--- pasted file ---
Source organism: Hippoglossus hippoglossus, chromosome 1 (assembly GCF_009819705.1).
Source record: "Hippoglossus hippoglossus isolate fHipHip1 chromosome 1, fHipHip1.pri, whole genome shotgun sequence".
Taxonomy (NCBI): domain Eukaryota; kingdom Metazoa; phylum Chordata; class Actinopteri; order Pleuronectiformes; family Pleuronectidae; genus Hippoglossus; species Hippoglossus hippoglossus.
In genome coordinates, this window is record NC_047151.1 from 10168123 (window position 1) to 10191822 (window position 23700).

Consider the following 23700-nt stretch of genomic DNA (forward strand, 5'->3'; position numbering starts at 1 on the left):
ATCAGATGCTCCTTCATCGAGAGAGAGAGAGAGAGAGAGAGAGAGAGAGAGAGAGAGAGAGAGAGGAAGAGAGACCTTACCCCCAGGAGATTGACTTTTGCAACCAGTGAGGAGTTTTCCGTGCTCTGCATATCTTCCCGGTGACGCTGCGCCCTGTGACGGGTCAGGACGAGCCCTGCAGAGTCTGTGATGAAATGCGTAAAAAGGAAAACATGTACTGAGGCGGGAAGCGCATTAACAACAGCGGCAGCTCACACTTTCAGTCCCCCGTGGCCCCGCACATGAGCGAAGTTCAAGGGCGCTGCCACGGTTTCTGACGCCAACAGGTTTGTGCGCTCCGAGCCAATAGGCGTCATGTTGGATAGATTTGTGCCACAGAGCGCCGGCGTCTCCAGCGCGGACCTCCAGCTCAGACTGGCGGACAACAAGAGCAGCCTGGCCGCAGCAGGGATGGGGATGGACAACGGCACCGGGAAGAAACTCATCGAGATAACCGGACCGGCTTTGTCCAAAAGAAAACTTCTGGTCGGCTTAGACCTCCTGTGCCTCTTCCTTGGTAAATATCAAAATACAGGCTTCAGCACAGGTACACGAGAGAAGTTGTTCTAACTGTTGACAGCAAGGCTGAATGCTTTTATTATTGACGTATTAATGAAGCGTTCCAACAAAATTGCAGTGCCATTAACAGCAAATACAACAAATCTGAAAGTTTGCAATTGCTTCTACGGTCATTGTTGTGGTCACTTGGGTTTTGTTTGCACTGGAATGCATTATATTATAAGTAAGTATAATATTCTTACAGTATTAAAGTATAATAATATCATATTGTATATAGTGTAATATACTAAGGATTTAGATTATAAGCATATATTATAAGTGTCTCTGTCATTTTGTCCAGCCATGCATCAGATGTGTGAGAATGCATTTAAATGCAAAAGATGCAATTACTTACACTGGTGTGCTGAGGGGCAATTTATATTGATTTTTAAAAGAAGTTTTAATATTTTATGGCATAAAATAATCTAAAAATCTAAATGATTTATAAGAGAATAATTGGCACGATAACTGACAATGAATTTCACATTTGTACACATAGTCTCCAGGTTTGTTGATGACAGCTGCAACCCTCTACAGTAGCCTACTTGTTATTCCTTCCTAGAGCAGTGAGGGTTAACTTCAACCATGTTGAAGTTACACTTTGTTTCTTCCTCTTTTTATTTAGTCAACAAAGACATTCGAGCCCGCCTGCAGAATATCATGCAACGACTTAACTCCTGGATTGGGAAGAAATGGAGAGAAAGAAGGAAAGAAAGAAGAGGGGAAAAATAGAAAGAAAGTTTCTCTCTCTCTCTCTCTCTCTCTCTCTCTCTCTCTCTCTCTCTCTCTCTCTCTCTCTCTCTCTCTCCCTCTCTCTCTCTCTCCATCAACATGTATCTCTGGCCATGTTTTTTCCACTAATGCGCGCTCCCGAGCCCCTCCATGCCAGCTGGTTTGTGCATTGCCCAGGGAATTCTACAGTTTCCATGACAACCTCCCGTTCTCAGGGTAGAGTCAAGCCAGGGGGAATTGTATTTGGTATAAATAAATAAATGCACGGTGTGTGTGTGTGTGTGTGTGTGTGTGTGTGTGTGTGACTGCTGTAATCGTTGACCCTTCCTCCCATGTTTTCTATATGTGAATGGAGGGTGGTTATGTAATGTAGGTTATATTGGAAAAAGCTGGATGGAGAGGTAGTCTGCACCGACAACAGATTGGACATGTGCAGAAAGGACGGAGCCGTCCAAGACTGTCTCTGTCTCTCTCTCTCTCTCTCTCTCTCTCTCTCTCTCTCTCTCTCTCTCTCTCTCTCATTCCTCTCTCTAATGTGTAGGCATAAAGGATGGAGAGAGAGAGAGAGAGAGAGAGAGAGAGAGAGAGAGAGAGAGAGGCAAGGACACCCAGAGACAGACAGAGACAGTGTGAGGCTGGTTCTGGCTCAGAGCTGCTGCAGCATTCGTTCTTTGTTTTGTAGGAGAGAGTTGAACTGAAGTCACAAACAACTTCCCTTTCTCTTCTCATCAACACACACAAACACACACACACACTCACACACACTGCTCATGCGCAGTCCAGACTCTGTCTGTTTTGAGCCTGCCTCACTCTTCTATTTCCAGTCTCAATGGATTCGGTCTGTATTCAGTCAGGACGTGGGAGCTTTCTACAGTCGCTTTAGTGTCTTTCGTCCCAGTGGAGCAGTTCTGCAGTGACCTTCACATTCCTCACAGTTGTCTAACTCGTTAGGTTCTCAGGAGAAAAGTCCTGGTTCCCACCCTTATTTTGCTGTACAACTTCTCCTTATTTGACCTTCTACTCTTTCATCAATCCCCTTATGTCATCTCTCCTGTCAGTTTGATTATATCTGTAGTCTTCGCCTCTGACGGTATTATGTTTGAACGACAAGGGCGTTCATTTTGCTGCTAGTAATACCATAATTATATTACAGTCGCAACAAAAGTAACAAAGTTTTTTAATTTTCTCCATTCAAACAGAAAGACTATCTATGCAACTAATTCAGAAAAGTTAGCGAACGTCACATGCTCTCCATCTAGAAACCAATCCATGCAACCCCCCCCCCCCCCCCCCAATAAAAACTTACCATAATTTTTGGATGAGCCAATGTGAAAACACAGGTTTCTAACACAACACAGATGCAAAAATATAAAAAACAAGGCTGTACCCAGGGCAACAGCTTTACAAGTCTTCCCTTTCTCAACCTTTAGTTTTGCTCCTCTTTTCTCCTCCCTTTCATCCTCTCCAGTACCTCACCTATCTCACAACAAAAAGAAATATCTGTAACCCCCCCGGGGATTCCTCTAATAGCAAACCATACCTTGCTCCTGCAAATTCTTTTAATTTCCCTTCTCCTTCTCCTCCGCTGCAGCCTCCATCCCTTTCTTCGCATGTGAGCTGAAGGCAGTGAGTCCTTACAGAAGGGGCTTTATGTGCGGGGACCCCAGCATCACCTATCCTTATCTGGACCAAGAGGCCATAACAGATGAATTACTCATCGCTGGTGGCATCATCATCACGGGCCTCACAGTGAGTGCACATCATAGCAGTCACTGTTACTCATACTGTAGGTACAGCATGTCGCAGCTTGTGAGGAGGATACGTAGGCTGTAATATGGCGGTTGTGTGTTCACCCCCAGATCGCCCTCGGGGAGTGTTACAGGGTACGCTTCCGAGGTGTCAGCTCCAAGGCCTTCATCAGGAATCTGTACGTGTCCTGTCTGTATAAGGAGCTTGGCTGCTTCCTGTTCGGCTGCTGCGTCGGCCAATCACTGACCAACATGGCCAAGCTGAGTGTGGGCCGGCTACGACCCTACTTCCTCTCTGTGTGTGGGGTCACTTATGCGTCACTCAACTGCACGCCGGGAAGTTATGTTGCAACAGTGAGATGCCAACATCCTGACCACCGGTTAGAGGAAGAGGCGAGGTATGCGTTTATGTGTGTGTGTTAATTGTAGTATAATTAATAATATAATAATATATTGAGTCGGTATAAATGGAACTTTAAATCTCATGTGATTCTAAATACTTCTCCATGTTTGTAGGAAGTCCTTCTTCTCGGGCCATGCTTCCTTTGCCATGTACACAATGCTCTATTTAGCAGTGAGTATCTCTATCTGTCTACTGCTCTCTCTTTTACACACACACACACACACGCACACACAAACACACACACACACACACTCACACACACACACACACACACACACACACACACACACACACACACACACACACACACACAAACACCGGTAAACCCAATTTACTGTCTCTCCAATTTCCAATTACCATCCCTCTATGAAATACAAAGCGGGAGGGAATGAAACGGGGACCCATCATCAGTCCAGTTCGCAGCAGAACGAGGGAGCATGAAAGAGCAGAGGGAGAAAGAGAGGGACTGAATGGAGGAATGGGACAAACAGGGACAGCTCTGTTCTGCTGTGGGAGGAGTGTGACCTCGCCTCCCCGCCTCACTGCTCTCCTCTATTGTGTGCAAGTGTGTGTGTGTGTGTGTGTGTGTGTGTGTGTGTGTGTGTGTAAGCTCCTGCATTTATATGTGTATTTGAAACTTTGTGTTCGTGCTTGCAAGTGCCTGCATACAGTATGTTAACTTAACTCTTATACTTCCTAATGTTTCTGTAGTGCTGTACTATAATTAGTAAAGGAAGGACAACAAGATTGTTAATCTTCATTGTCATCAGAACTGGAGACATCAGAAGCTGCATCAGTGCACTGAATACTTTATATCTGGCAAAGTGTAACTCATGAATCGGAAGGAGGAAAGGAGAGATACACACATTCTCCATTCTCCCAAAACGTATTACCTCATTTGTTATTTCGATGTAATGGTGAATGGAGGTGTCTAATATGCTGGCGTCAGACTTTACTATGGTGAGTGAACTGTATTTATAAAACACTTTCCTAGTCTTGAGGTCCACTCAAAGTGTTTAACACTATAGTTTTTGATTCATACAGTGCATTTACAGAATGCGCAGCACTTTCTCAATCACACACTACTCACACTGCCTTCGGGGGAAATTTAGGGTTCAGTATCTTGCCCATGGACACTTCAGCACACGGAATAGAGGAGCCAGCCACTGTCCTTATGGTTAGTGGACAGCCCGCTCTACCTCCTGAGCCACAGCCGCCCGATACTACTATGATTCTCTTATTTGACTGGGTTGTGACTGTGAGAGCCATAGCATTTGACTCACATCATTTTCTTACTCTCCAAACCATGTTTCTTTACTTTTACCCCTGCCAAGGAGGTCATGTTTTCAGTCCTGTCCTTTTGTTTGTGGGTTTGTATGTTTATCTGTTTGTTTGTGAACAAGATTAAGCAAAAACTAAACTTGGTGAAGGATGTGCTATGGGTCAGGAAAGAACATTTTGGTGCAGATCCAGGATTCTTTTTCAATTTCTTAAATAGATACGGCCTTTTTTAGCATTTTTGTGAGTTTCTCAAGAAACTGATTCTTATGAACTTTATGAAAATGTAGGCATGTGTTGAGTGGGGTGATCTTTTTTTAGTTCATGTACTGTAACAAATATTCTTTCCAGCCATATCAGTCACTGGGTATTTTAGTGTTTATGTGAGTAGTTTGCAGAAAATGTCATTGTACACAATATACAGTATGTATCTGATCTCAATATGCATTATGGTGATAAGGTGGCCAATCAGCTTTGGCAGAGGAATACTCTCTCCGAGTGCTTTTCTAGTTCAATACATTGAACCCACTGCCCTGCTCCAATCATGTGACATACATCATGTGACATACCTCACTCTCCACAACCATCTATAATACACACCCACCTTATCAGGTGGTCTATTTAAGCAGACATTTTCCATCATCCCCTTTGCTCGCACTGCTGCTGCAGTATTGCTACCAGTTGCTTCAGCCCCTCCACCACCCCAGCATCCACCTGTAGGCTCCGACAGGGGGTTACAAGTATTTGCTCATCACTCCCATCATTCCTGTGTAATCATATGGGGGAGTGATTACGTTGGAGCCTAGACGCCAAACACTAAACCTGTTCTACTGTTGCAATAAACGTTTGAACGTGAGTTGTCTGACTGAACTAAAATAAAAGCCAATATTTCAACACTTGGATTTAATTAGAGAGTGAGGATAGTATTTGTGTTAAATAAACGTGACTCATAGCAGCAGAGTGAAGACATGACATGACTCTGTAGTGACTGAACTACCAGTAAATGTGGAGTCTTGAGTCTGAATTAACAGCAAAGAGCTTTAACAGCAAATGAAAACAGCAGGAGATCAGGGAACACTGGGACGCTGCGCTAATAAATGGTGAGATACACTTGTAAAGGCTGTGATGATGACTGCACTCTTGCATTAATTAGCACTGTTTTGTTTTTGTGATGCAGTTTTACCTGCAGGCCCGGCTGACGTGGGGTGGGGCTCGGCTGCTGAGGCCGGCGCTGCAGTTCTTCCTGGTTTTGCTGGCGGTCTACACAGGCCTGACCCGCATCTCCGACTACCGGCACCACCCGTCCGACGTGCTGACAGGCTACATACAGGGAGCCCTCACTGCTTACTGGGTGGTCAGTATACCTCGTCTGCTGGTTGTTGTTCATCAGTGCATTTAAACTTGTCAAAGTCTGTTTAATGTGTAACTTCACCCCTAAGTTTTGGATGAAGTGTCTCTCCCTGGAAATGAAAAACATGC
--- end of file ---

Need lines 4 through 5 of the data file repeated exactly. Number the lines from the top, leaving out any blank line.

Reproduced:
In genome coordinates, this window is record NC_047151.1 from 10168123 (window position 1) to 10191822 (window position 23700).

Consider the following 23700-nt stretch of genomic DNA (forward strand, 5'->3'; position numbering starts at 1 on the left):